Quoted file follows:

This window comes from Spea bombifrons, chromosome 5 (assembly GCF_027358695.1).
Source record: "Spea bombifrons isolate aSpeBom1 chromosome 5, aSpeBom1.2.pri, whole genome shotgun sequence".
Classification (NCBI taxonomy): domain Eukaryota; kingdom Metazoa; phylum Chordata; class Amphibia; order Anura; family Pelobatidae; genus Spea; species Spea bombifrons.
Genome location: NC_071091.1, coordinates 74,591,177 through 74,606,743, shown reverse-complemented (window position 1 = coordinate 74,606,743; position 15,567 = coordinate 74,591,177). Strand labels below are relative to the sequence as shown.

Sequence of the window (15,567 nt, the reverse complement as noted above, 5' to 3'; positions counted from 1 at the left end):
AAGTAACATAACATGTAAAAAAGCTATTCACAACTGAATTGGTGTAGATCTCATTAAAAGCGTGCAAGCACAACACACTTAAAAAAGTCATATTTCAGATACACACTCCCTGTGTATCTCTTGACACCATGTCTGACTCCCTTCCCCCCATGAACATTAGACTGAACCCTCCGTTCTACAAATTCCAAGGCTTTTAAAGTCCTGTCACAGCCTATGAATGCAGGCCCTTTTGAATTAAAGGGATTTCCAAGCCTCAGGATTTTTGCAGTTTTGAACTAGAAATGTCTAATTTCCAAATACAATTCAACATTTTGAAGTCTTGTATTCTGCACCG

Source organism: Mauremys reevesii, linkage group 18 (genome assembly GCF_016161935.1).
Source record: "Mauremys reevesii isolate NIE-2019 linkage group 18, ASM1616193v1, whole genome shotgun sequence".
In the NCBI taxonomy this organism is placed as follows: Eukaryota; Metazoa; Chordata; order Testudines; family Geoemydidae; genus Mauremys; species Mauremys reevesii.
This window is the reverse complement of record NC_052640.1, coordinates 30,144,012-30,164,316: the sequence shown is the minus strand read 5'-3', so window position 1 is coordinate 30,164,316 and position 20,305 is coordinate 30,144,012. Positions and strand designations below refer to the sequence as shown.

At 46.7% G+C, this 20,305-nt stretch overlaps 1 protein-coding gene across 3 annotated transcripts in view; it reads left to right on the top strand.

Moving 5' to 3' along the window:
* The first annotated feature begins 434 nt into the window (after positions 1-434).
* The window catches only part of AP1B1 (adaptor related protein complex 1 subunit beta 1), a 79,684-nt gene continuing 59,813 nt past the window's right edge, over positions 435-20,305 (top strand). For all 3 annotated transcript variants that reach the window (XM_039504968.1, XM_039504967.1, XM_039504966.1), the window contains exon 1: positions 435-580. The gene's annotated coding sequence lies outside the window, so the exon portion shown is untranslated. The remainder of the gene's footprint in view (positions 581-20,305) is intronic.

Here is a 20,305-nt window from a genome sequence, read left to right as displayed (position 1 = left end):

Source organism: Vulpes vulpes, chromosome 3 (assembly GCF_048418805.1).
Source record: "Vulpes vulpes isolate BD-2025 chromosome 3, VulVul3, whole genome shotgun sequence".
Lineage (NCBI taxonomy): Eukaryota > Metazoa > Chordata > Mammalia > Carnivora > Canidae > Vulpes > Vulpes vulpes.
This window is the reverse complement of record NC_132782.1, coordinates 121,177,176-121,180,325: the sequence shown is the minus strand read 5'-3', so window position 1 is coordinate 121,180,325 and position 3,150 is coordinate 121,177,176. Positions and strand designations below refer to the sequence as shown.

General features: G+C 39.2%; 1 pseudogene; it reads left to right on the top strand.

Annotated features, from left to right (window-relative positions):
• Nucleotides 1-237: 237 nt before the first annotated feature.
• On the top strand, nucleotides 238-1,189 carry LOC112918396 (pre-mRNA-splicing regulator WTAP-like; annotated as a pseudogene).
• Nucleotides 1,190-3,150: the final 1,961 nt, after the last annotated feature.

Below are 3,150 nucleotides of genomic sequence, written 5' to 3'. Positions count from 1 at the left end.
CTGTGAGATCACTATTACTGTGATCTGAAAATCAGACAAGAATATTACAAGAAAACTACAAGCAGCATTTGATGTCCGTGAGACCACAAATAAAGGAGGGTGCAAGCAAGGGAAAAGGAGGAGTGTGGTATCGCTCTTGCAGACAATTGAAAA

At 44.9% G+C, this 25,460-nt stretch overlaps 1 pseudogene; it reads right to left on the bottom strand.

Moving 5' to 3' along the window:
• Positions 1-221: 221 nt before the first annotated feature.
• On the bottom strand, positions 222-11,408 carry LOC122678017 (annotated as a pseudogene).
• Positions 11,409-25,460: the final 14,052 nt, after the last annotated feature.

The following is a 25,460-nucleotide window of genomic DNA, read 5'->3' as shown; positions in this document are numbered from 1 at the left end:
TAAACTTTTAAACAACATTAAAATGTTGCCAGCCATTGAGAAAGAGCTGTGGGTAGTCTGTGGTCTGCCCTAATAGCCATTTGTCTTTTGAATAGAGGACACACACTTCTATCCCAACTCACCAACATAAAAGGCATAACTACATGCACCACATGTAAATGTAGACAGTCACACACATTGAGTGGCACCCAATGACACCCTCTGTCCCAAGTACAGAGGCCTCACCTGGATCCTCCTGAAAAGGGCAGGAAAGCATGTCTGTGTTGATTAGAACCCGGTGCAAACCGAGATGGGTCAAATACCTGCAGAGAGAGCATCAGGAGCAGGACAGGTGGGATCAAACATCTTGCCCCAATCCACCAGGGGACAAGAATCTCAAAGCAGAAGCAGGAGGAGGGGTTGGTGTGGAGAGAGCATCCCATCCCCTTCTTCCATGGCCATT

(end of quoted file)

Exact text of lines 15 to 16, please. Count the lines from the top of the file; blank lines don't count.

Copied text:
Here is a 20,305-nt window from a genome sequence, read left to right as displayed (position 1 = left end):

Source organism: Vulpes vulpes, chromosome 3 (assembly GCF_048418805.1).